(I say willing to pay instead of affordability as many people purchase a home valued beyond their means to pay)

As for the new sports jersey establishment that took up the previous DSE corner in the bus interchange, I have to admit I am dumbstruck. For those who may not be familiar with Civic, there is another sports jersey shop nearby that is permanently having a 1/2 price sale and, IIRC, doesn’t always seem to be crowded with shoppers. Perhaps this new sports jersey shop is there for the winter season only, in the same way that there was a ski shop at the corner of Northbourne Ave and Cooyong St (not there this winter?).

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6
amarooresident3 2:42 pm
16 May 11
#

I’m convinced that some retail establishments are fronts for other “businesses”. It’s the only explanation for their continued existence despite the lack of obvious customers.

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7
shadow boxer 3:04 pm
16 May 11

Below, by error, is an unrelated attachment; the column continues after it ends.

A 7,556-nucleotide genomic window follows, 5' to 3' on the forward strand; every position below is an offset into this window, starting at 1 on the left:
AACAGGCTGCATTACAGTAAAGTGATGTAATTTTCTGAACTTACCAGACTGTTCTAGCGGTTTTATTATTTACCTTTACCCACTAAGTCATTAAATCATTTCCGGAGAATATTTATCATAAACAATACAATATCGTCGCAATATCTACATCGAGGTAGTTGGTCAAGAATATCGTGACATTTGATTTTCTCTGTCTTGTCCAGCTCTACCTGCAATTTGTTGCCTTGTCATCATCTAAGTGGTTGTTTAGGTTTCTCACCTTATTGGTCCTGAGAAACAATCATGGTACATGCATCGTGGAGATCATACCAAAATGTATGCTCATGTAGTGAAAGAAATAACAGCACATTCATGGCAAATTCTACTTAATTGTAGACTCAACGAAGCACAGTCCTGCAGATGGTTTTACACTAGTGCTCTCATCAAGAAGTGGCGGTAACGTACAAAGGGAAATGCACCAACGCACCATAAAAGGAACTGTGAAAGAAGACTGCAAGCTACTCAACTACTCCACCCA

#

$50 for a sports jersey might be where your maths is going wrong. Try $150-200

I think you will find the new one (Jerseys) is the real deal selling actual replica jerseys and associated merchandise rather than knock offs and last years.

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8
arescarti42 3:17 pm
16 May 11
#

aidan said :

A theory (feel free to shoot it down in flames):

The value of a commercial property is determined by the return on the investment, i.e. the rent. If they drop the rent the value of the property is diminished. If the landlord owns multiple commercial properties this will also affect their value, as the general levels of rents fall. They are better off claiming an operating tax loss than losing the capital value of their properties.

It’s an interesting theory, just a couple of points though.

I suspect that people who invest in commercial property are more likely to be looking at the rental returns, rather than purely capital gains which is what the majority of people in residential property are after.

The other thing is you can hardly base your capital value on a rental figure that you can’t actually get in the market place. It’s like saying “my house is worth $1.2 million”, it’s just a paper figure. If you advertise it at $1.2 million and no one is interested, then it isn’t worth $1.2 million.

The other thing you have to remember is the old Dick Smith has to be one of the best retail locations in Canberra. I’m sure you’d find rents are far more reasonable in places like Fyshwick or local shopping centres.